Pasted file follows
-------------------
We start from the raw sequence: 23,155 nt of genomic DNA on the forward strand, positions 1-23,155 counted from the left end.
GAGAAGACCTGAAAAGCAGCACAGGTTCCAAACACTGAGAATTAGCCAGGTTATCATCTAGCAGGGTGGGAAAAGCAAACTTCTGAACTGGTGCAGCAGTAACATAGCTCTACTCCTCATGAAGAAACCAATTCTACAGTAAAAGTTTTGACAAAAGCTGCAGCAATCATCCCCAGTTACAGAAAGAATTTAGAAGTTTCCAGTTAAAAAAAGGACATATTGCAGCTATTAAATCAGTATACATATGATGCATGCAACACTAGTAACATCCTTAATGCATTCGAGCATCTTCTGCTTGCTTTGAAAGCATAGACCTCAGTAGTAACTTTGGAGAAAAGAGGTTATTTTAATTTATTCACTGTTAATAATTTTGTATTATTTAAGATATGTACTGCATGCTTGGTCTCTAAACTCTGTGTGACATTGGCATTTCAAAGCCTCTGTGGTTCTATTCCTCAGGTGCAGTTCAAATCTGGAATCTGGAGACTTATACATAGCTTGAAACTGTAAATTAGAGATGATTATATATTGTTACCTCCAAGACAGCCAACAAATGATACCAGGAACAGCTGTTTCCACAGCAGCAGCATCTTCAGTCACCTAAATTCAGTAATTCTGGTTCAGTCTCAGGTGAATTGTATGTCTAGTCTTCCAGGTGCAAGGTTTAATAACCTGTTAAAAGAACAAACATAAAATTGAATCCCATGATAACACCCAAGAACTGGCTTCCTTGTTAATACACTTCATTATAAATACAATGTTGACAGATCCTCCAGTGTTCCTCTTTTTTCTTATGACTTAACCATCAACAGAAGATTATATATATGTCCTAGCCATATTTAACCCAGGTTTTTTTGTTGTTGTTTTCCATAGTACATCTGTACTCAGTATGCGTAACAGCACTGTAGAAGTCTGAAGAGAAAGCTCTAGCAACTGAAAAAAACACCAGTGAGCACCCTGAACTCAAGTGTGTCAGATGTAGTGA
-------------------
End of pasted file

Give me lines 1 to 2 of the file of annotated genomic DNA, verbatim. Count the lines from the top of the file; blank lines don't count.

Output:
We start from the raw sequence: 23,155 nt of genomic DNA on the forward strand, positions 1-23,155 counted from the left end.
GAGAAGACCTGAAAAGCAGCACAGGTTCCAAACACTGAGAATTAGCCAGGTTATCATCTAGCAGGGTGGGAAAAGCAAACTTCTGAACTGGTGCAGCAGTAACATAGCTCTACTCCTCATGAAGAAACCAATTCTACAGTAAAAGTTTTGACAAAAGCTGCAGCAATCATCCCCAGTTACAGAAAGAATTTAGAAGTTTCCAGTTAAAAAAAGGACATATTGCAGCTATTAAATCAGTATACATATGATGCATGCAACACTAGTAACATCCTTAATGCATTCGAGCATCTTCTGCTTGCTTTGAAAGCATAGACCTCAGTAGTAACTTTGGAGAAAAGAGGTTATTTTAATTTATTCACTGTTAATAATTTTGTATTATTTAAGATATGTACTGCATGCTTGGTCTCTAAACTCTGTGTGACATTGGCATTTCAAAGCCTCTGTGGTTCTATTCCTCAGGTGCAGTTCAAATCTGGAATCTGGAGACTTATACATAGCTTGAAACTGTAAATTAGAGATGATTATATATTGTTACCTCCAAGACAGCCAACAAATGATACCAGGAACAGCTGTTTCCACAGCAGCAGCATCTTCAGTCACCTAAATTCAGTAATTCTGGTTCAGTCTCAGGTGAATTGTATGTCTAGTCTTCCAGGTGCAAGGTTTAATAACCTGTTAAAAGAACAAACATAAAATTGAATCCCATGATAACACCCAAGAACTGGCTTCCTTGTTAATACACTTCATTATAAATACAATGTTGACAGATCCTCCAGTGTTCCTCTTTTTTCTTATGACTTAACCATCAACAGAAGATTATATATATGTCCTAGCCATATTTAACCCAGGTTTTTTTGTTGTTGTTTTCCATAGTACATCTGTACTCAGTATGCGTAACAGCACTGTAGAAGTCTGAAGAGAAAGCTCTAGCAACTGAAAAAAACACCAGTGAGCACCCTGAACTCAAGTGTGTCAGATGTAGTGA